These are clear and important results. Mindfulness-Based Health Promotion (MBHP) produced significant improvements in the psychological well-being of the police. Mindfulness training has been previously shown to improve quality of life and self-compassion. The present study replicates these finding but also demonstrates that the improvement in self-compassion is in part responsible for the improvements in quality of life. Self-compassion involves kindness toward oneself in the face of one’s personal failings. This is important for psychological well-being especially for police who are often dealing with difficult and stressful situations. Recognizing their own imperfect humanness with kindness greatly reduce self-criticism and blame allowing them to being OK with doing the best they can,
So, improve the psychological well-being of police with mindfulness.
“The science is validating that mindfulness has the potential to increase fair and impartial policing, because we are open to recognizing our responses to a stimulus, to an event, to a person,” – Sylvia Moir
CMCS – Center for Mindfulness and Contemplative Studies
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Trombka, M., Demarzo, M., Campos, D., Antonio, S. B., Cicuto, K., Walcher, A. L., García-Campayo, J., Schuman-Olivier, Z., & Rocha, N. S. (2021). Mindfulness Training Improves Quality of Life and Reduces Depression and Anxiety Symptoms Among Police Officers: Results From the POLICE Study-A Multicenter Randomized Controlled Trial. Frontiers in psychiatry, 12, 624876. https://doi.org/10.3389/fpsyt.2021.624876
Background: Police officers’ high-stress levels and its deleterious consequences are raising awareness to an epidemic of mental health problems and quality of life (QoL) impairment. There is a growing evidence that mindfulness-based interventions are efficacious to promote mental health and well-being among high-stress occupations.
Methods: The POLICE study is a multicenter randomized controlled trial (RCT) with three assessment points (baseline, post-intervention, and 6-month follow-up) where police officers were randomized to mindfulness-based health promotion (MBHP) (n = 88) or a waiting list (n = 82). This article focuses on QoL, depression and anxiety symptoms, and religiosity outcomes. Mechanisms of change and MBHP feasibility were evaluated.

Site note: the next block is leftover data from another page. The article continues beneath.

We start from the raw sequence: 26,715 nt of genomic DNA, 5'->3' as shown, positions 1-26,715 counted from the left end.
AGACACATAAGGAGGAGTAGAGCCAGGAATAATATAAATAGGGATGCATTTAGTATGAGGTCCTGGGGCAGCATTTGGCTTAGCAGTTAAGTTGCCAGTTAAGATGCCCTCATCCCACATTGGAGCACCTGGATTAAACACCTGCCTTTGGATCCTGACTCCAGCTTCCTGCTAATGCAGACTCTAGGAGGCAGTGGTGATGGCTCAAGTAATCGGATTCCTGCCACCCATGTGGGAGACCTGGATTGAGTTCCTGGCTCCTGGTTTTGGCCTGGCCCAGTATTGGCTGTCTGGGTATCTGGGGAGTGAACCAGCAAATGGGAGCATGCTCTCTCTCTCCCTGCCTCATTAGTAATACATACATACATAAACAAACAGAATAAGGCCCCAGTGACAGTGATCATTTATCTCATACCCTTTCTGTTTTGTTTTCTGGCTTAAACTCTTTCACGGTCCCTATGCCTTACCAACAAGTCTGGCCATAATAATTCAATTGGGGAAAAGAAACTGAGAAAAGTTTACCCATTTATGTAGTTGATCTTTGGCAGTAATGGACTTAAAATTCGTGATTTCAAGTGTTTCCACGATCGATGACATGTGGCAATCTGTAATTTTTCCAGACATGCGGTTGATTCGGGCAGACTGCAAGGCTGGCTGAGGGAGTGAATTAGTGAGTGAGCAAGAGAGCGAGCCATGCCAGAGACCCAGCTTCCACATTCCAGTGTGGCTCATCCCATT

Results: Significant group × time interaction was found for QoL, depression and anxiety symptoms, and non-organizational religiosity. Between-group analysis showed that MBHP group exhibited greater improvements in QoL, and depression and anxiety symptoms at both post-intervention (QoL d = 0.69 to 1.01; depression d = 0.97; anxiety d = 0.73) and 6-month follow-up (QoL d = 0.41 to 0.74; depression d = 0.60; anxiety d = 0.51), in addition to increasing non-organizational religiosity at post-intervention (d = 0.31). Changes on self-compassion mediated the relationship between group and pre-to-post changes for all QoL domains and facets. Group effect on QoL overall health facet at post-intervention was moderated by mindfulness trait and spirituality changes.
Conclusion: MBHP is feasible and efficacious to improve QoL, and depression and anxiety symptoms among Brazilian officers. Results were maintained after 6 months. MBHP increased non-organizational religiosity, although the effect was not sustained 6 months later. To our knowledge, this is the first mindfulness-based intervention RCT to empirically demonstrate these effects among police officers. Self-compassion, mindfulness trait, and spirituality mechanisms of change are examined.